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post #1 of 5 (permalink) Old 07-15-11, 05:00 PM Thread Starter
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1978 F250 Timing issue

I have a 1978 f250 with a 400 in it, lots of miles not pretty but has been a dependable truck. My wife was driving it hit a bump and it died and wouldnt start, no spark to plugs so I tested the coil and ICM and there both good. Went looking at the distributor and walla when cranking the rotor wasn't turning . So obviously I pulled the distributor as its the easiest,check the gear and its on tight roll pin firmly anchored altho it feels like theres some play between the top and bottom of the shaft (not sure if this is normal) almost springy feeling but only an 1/8th of an inch play. Flashlight down the distributor hole the camshaft is turning, valve covers off all valves opening and closing. Put distributor back in, crank vehicle rotor doesn't turn , distributor shaft doesn't turn rockers move opening valves. Take distributor back out turn motor over several times while watching cam gear no broken teeth no unusual wear on the gears not metal shavings nothing. Any ideas or help would me greatly appreciated.

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post #2 of 5 (permalink) Old 07-16-11, 09:54 AM
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Re: 1978 F250 Timing issue

Are you sure the distributor drive is not sheared and the gear is slipping on the shaft when under load ?
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post #3 of 5 (permalink) Old 07-16-11, 10:45 AM Thread Starter
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Re: 1978 F250 Timing issue

I tapped on the gear with a hammer (gently) and it didn't move, put the distributor back in put a pair pf channel locks on the top and attempted to twist the shaft no movement other than the initial play (which I assume is the advance mechanism) the gear for all intensive purposes appears to be locked in place as it should be. I will admit I have not put alot of strain on it (kinda afraid to) so no where near what would match what the motor is doing, but with the ease of the distributors shafts ability to be moved would it staty stationary? I would expect to see some movement in it other than the initial twist it does and then nothing. As tight as the gear is to the base I figure it should move a little if not sporadic but still more movement than it has.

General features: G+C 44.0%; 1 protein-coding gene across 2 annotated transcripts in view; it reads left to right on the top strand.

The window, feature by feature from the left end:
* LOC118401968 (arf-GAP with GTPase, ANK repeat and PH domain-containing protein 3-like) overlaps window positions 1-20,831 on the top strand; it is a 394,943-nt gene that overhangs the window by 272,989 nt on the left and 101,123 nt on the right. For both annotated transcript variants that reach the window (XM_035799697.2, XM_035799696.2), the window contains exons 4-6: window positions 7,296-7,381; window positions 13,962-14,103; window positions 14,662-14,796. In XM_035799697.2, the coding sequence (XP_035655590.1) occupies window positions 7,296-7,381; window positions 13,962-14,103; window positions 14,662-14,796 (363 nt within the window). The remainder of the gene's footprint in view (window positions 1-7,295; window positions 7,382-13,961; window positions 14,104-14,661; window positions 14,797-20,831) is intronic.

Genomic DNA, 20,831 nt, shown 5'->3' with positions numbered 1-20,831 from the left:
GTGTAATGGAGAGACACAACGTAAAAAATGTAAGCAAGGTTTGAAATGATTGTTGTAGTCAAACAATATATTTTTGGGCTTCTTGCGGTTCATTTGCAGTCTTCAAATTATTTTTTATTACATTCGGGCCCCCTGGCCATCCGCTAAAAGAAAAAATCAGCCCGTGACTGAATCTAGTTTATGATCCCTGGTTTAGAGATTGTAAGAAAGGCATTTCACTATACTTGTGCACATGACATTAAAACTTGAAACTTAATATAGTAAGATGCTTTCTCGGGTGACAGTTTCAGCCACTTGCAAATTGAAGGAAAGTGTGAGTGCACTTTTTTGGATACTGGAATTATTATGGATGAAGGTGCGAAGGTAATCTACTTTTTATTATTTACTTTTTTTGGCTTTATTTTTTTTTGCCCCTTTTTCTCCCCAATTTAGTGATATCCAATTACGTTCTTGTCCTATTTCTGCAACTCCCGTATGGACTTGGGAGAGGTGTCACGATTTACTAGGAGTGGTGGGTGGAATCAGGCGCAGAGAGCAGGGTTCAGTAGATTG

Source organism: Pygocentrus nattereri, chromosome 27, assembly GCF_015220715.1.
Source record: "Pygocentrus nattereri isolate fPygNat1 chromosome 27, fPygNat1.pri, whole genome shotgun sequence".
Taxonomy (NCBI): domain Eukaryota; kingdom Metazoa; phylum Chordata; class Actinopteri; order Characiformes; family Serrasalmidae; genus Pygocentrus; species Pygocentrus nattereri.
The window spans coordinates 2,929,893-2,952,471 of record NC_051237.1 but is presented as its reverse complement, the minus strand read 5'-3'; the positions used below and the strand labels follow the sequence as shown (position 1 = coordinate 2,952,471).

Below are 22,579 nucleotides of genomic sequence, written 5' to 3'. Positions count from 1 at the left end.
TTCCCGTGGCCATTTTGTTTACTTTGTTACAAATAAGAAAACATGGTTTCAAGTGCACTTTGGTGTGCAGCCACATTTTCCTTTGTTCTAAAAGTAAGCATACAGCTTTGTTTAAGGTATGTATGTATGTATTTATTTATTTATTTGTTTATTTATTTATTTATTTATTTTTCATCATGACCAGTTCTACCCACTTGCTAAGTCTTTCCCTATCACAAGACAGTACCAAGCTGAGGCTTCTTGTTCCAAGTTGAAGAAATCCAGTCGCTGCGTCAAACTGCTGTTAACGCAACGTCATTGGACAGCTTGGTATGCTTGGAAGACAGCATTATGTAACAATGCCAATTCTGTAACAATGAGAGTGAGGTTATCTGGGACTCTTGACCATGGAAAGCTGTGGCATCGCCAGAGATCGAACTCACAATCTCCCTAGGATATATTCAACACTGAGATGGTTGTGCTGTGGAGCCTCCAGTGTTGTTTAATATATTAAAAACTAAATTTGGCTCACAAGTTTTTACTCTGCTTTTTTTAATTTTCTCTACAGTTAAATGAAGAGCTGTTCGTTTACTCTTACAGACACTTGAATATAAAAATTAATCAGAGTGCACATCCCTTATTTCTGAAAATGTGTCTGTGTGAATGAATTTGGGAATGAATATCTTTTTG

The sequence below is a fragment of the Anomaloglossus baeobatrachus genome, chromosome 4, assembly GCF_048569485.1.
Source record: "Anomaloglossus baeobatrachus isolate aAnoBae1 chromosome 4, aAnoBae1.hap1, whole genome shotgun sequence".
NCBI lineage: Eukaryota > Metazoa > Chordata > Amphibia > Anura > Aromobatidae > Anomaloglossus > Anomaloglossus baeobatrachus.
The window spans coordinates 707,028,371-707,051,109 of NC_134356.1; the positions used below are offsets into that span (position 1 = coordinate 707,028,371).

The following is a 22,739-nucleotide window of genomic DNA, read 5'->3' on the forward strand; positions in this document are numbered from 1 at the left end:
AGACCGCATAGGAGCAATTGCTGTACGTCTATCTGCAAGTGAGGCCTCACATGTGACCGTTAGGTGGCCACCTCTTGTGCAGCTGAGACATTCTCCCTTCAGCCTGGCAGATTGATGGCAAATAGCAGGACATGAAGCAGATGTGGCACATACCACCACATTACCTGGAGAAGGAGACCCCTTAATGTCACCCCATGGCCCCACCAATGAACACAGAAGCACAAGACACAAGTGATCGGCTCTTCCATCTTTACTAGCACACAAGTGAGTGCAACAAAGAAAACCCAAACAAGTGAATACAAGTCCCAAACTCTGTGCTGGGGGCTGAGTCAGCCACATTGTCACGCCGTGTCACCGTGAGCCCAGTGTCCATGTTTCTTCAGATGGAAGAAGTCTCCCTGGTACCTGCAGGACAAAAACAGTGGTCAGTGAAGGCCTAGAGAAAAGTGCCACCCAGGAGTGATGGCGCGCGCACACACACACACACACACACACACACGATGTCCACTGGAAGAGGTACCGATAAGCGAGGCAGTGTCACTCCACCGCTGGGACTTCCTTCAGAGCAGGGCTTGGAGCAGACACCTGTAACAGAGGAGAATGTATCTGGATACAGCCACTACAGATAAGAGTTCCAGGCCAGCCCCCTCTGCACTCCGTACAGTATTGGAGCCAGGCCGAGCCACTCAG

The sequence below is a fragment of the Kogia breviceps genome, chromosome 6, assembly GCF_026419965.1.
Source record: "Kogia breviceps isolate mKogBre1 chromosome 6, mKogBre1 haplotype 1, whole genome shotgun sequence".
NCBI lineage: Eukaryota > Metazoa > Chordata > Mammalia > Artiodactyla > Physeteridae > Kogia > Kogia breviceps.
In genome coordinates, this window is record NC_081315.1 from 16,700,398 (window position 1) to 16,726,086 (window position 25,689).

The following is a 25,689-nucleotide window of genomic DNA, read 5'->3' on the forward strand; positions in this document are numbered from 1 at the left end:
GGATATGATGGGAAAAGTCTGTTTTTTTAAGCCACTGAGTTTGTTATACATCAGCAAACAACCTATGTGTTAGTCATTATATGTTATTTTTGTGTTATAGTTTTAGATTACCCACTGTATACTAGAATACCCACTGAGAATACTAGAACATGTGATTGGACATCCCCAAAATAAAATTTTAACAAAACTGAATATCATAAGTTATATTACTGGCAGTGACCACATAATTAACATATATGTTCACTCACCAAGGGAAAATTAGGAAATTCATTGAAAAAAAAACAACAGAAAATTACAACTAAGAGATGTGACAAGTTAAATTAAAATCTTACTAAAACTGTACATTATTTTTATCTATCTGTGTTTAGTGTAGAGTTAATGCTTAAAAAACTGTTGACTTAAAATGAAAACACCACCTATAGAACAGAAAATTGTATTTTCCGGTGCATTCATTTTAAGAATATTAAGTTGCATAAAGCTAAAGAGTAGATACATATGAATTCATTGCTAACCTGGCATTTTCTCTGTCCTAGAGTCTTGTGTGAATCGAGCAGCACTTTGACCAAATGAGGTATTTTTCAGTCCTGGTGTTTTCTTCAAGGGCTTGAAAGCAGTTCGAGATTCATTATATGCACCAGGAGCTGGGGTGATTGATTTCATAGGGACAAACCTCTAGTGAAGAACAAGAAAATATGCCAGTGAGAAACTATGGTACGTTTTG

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post #4 of 5 (permalink) Old 09-11-11, 11:14 PM
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Re: 1978 F250 Timing issue

the only thought i have is that the gear has slipped up the shaft and when installed the dist geas is no longer in contact with the cam gear . sorry if no help.
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post #5 of 5 (permalink) Old 09-12-11, 07:04 AM
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Re: 1978 F250 Timing issue

When you reinstall the distributor, you know you have to bring cylinder #1 up to top dead center on it's compression stroke to the crank pointer's alignment with Zero line on the crank damper.
Then place the dist in place so the rotor points to the #1 cylinder in the cap.
In doing this, the dist has to turn the distance of about 1 cap cylinder spacing to seat in the block before settling at the cap positon 1. The cam gear to dist gear engagement forces this to happen. Also the dist shaft has to engage the oil pump drive shaft at the same time to be able to set on the block and clamp down properly in place.
Does it do this?
If so it has to turn when cranking the motor because it geared to front of the cam when in place.
As to the rotor moving about a 1/4" or so, this is the centrifigal advance and is held in place by small springs. The rotor has to move a small amount in relation to the main shaft or the motor gets no timing change vs RPM change.
Next question is has the timing chain jumped teeth on the crank gear.
If yes, the motor either will start and have no power or be hard to start or not start at all.
How to tell: Valve cover off bank 1 and use plug hole in cylinder #1 to determine when the cylinder is up top dead center on compression.
Look at the valves. Are they fully closed for compression AND does the crank pulley mark alighn with the pointer?
If yes, the chain is in proper position, if no the chain has jumped teeth out of position and needs to be replaced with new chain, crank and cam gears.
There is no mistery. Either it is or is not.
Look at the dist gear. It has a spring pin holding it in place. If the gear has moved up the shaft you should see this as a difference in shaft color where it was at before the pin sheared.
Good luck.
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